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Author Name: Omotayo, J. A.
Number of articles: 211
During my time too, there were scholaships, grants and busary awards to students. Some of my friends... (0) Comment

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That Nigeria’s Automotive Policy Does Not Become A Nightmare – 3
Author: Omotayo, J. A. | April 16, 2014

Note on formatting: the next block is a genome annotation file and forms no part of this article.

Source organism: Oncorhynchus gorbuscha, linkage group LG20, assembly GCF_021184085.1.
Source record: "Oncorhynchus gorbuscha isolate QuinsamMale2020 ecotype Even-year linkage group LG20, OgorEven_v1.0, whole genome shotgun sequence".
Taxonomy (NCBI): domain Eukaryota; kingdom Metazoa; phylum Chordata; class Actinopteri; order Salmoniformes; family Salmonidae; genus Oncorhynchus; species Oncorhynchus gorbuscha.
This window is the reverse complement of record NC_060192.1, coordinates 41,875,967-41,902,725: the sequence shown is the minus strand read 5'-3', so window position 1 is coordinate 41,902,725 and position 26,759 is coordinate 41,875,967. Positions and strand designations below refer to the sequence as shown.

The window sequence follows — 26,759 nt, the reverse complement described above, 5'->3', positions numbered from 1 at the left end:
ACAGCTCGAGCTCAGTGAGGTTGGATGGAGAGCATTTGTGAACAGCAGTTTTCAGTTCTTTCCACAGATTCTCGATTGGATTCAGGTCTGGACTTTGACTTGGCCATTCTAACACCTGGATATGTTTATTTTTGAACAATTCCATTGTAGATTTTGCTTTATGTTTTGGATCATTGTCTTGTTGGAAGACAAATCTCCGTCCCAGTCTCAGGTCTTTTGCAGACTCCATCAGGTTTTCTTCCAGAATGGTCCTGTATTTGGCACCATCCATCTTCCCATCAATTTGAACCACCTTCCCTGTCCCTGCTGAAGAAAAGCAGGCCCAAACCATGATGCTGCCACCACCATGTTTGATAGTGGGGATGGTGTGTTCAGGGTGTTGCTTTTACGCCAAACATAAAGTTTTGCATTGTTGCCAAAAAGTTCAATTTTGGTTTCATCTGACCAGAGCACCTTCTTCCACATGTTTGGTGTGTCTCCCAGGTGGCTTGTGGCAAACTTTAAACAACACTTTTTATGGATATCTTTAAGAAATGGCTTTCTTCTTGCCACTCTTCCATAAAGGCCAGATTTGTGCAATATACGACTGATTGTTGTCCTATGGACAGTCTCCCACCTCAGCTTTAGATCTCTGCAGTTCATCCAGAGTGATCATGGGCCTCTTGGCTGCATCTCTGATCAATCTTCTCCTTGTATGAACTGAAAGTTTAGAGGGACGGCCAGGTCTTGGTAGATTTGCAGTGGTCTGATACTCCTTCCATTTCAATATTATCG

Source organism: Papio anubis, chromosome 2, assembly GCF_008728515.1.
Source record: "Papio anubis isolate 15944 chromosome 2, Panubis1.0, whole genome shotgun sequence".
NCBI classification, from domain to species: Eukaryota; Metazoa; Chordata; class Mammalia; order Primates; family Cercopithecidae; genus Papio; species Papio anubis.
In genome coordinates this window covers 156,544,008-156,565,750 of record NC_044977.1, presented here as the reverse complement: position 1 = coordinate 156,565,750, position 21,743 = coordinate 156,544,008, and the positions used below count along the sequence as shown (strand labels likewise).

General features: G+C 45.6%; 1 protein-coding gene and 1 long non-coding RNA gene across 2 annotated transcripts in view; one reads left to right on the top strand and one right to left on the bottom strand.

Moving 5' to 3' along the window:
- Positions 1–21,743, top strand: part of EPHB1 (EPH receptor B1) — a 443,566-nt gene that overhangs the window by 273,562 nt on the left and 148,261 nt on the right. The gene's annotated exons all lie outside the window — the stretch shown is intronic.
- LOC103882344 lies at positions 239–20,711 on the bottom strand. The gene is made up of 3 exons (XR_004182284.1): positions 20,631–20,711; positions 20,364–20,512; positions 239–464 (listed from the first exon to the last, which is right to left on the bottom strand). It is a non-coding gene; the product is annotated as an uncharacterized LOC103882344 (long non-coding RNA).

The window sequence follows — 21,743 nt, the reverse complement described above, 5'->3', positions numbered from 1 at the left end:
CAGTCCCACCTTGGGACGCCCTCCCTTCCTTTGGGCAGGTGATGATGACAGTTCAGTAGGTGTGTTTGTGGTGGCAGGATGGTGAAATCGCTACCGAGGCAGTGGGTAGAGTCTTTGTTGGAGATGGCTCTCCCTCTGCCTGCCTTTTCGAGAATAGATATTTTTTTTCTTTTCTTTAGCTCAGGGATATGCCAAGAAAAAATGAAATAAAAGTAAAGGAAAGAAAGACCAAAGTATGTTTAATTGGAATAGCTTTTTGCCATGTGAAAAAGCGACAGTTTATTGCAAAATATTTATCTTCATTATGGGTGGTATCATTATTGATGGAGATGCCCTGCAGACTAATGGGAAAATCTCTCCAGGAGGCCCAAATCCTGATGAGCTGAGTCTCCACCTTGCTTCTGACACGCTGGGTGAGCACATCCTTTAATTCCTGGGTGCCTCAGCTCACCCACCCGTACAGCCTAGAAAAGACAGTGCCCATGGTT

Second, let us examine the issue of interest rate. Between 1970 and 1985, Nigeria used the fixed interest rate policy called Minimum Rediscount Rate or Monetary Rate of Return (MRR). Then interest rate varied from 7% in 1970 to 9.43% in 1985 (See: Nigeria - Lending interest rate, Index Mundi,>Home>Countries>Nigeria). But since 1986, a floating or variable interest rate policy called Monetary Policy Rate (MPR) has been adopted based on promptings from our pseudo-Economic Experts. The rate has since then ranged from 9.96% in 1986 through 31.65% in 1993 to 16.02% in 2011 and now 12% (See: Index Mundi, ibid; See also: Nigeria: Apex bank retains interest rates at 12%, African Manager). Both MRR and MPR respectively were and is the official lending rate by the Central Bank of Nigeria (CBN) to commercial banks. The late Mr. Oladele Omisore, former Managing Director of First Bank of Nigeria, postulated at the last public lecture he delivered at the Institute of International Affairs, Lagos in 1988 that another 2% or more would be required for interbank interest rate and a further 2% or more between banks and customers. He therefore concluded that unless the MRR was very low, it would be a futile exercise for government to expect low commercial bank interest rate to customers as the additions were required to cover operational costs and profit (He was immediately removed from office by the Ibrahim Babangida administration because of this remark). The import is that the lending rate to banks customers is at least 4% higher than the MRR or MPR. Thus when MRR was 7%, actual interest paid by banks customers would be 11%, that of 9.43% becomes 13.43%, and so forth. Today the CBN allows a lending rate at a minimum of 4% higher than the MRR in the commercial banks. For most sectors of the Nigerian economy, the lending rate hovers between 16% and 24%. The prime lending rate in the manufacturing sector attracts 16.5% with a maximum of 24% (See: Is interest rate another ghost hunting Nigeria? Vanguard newspapers online, March 27, 2014,; See also: Interest Rates for Industry, The Minister of Finance, Mrs. Ngozi Okonjo-Iweala was said to have complained of this high interest rate while commissioning a rolling mill at Ilorin, Kwara State (See: Vanguard, ibid). The import is that a N1 million loan with taken in 1970 would attract 11% interest (MRR = 7%) and would only become N2 million in over 6 years (actual value = 6 years 7 months). With 13.43% (MRR = 9.43%) interest in 1985, this would take over 5 years (actual value = 5 years 6 months). With 35.65% (MPR = 31.65%) in 1993, this would take just over 2 years (actual value = 2 years 3 months) while that of 20.02% (MPR = 16.02%) in 2011 would be just over 3 years (actual value = 3 years 9 months). Today at MRR of 12%, the minimum lending rate to manufacturing industries is 20%. Industries rely on long term loans but not short term loans for development (production, research, expansion, upgrading, staff welfare, etc). If an industry has to pay twice the amount borrowed in just over 3 years (the best scenario since 1990s), does this not explain why commercial vehicle drivers get vehicle on hire purchase at prohibitive costs? Does this not explain why there have been so many accidents by commercial vehicle drivers on our roads as a result of their desire to run at high speed to meet repayment terms? Does this not explain why such commercial vehicle drivers would go for second hand vehicles to bring down total cost of the hire purchase? I think they do. Does this not explain why almost all the flourishing motor dealers that were agents to our vehicles assembly plants closed down when the interest rates became high between 1985 and 2013? If accidents bring a motor dealer to his kneel, will he not default in loan repayment and close down the business? Now we have our Lesson 1: The high rate of default in loan repayments in Nigeria which eventually culminated in banks distresses has correlation to high interest rate regime associated with the MPR. The reader may wish to note that although the number of Nigerian banks increased from 54 to 112 between 1986 and 1996, many of them became distressed. There were just about 10 sound banks as at 2006 before the banks consolidation (See: Enyioko N â Impact of Interest Rate Policy and Performance of Money Banks in Nigeria, Global Journal of Management and Business Research, Vol 12, Issue 21, Version 1, 2012). Today, there are still unsound and marginal ones among the 23 operating banks. The less the motor dealers, the less the patronages enjoyed by the motor vehicles assembly plants. The less the patronages the more difficult for the vehicle assembly plants to invest, produce and expand. For instance, the production rate of PAN was reported to have dropped from 31,200 (200 per day) in 2000 to 6,864 (22 per day) in 2010 and further to zero (no production) between 2011 and 2013 (See: Ede, E. C. & Ohwojero, C. â History of Automobile Past and Present Challenges Facing Automobile Production in Nigeria, IOSR Journal of Research & Method in Education, Vol. 2, Issue 4, Jul â Aug 2013, pg. 11-16, We can take our Lesson 2: High interest rate is counterproductive on the long run as it impacts adversely on industries and investments (See also: Eregha, P. B. - Interest Rate Variation and Investment Determination in Nigeria, International Business Management, Vol 4, Issue 2, 2010; Acha, I. A. â Interest rate in Nigeria: An Analytical Perspective, Research Journal of Finance and Accounting, Vol 2, No 3, 2011, Our pseudo-Economic Experts have forced down our throat the theory that high interest rates are required to encourage savings and that savings will boost investments. Unfortunately the scenario in Nigeria does not agree with these postulations. Studies have shown that savings in Nigeria is not correlated to high interest rates as presumed by our pseudo-Economic Experts (See: Eregha, P. B. â op cit; Acha, I. A. â op cit). It has also been shown that when interest rates became high, all the banks switched to short term loans (See: Soludo, C. C. â Issues on the Level of Interest Rate in Nigeria, Central Bank of Nigeria, June 2008). For instance, the value of short term loans (1 â 365 day maturities) by Nigerian banks increased from 88.11% in 2006 to 97.47% in April 2008. Correspondingly, the value of long term loans (over 3 years maturities) decreased from 6.5% to 0.3% respectively (See: Soludo, C. C., Table 1, op cit). Again we learn our Lesson 3: High interest rate is inimical to our commercial banks' interest and it is the reason why they shy away from long term ventures. If long term credit facilities are unavailable for industries to operate, how do we guarantee their sustainability and existence? Does this not explain the second problem faced by our motor vehicle assembly plants? The issue of interest rate is even worse when Micro-Finance Banks (MFBs) are involved. If an MFB borrows at 20% from a commercial bank, it has to add her own operating costs and profit. The capital will then be at 120%. If her operating cost is 10% of the capital, her profit is 15%, government tax is 10%, Value Added Tax (VAT) is 5% giving a total of 40% of the capital borrowed. This implies that a Micro-Finance Bank customer will borrow at 68% (i.e. 120% x 1.4 â 100% = 68%) or 5.66% minimum per month (For further details, See: Otabil, B. â Imagine a world of no interest payments on loans (2), The Mirror newspapers, Ghana, Friday, April 4, 2014, pg. 34, or When Japan wanted to target development, it made interest rate zero for 10 years. China once had zero percent interest rate for 5 years to spur development. All these helped both China and Japan to bring about rapid industrial development. It was the rapid industrial development that culminated in their rapid economic growth. In both the US and UK, interest rate has never reached our 6% level in the last two decades. In fact, as at April 4, 2014 the following were the interest rates charged by some of the leading countries: Federal Reserve Bank in United States of America (US) = 0.25%, European Central Bank (ECB) in European Union (EU â Germany, France, Italy, etc) = 0.25%, Bank of England in United Kingdom (UK) = 0.5%, Bank of Japan (BoJ) in Japan = 0.1%, Bank of Canada (BOC) in Canada = 1%, and Royal Bank of Australia (RBA) in Australia = 2.5%, Peoples Bank of China (PBC) = 6%, Central Bank of Russia (CBR) = 7%, South African = 5.5% (See: Interest Rate â Countries â List â Trading Economics,, Also: ECB refi rate â European Central Bank's current and historic interestâ¦, When there was a global melt down in 2008, the US Federal Reserve Bank engaged in Quantitative Easing, making fund much more available at low interest rate regimes (0.25% - 4.5%). Now we have our Lesson 4: Low interest rate is a prerequisite for development. Will it be possible for any government in Nigeria to compel the Central Bank of Nigeria (CBN) to go back to low Monetary Policy Rate (MPR) or Minimum Rediscount Rate (MRR) of 0 â 5% to spur development in the automobile industry? I think otherwise. Next: Part 1;Part 2; Part 3